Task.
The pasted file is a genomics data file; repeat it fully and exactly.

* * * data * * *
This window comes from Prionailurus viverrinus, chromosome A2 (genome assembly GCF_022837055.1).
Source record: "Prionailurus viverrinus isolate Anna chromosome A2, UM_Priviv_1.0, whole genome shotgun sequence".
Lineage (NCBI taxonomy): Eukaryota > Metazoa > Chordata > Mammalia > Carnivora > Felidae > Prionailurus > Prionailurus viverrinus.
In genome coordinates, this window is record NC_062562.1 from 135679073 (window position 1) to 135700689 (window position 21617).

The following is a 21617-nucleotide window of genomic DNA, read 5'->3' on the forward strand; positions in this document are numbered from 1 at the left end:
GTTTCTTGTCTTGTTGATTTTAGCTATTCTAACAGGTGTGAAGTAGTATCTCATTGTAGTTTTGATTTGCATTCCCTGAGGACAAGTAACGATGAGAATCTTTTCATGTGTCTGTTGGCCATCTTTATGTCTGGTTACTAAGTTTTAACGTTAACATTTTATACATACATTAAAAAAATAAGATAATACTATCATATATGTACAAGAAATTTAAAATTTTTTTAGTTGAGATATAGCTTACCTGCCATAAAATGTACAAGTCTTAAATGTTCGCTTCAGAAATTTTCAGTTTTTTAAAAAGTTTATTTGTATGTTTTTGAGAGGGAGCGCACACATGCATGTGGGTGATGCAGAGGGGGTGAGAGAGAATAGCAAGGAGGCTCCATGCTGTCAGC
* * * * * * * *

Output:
This window comes from Prionailurus viverrinus, chromosome A2 (genome assembly GCF_022837055.1).
Source record: "Prionailurus viverrinus isolate Anna chromosome A2, UM_Priviv_1.0, whole genome shotgun sequence".
Lineage (NCBI taxonomy): Eukaryota > Metazoa > Chordata > Mammalia > Carnivora > Felidae > Prionailurus > Prionailurus viverrinus.
In genome coordinates, this window is record NC_062562.1 from 135679073 (window position 1) to 135700689 (window position 21617).

The following is a 21617-nucleotide window of genomic DNA, read 5'->3' on the forward strand; positions in this document are numbered from 1 at the left end:
GTTTCTTGTCTTGTTGATTTTAGCTATTCTAACAGGTGTGAAGTAGTATCTCATTGTAGTTTTGATTTGCATTCCCTGAGGACAAGTAACGATGAGAATCTTTTCATGTGTCTGTTGGCCATCTTTATGTCTGGTTACTAAGTTTTAACGTTAACATTTTATACATACATTAAAAAAATAAGATAATACTATCATATATGTACAAGAAATTTAAAATTTTTTTAGTTGAGATATAGCTTACCTGCCATAAAATGTACAAGTCTTAAATGTTCGCTTCAGAAATTTTCAGTTTTTTAAAAAGTTTATTTGTATGTTTTTGAGAGGGAGCGCACACATGCATGTGGGTGATGCAGAGGGGGTGAGAGAGAATAGCAAGGAGGCTCCATGCTGTCAGC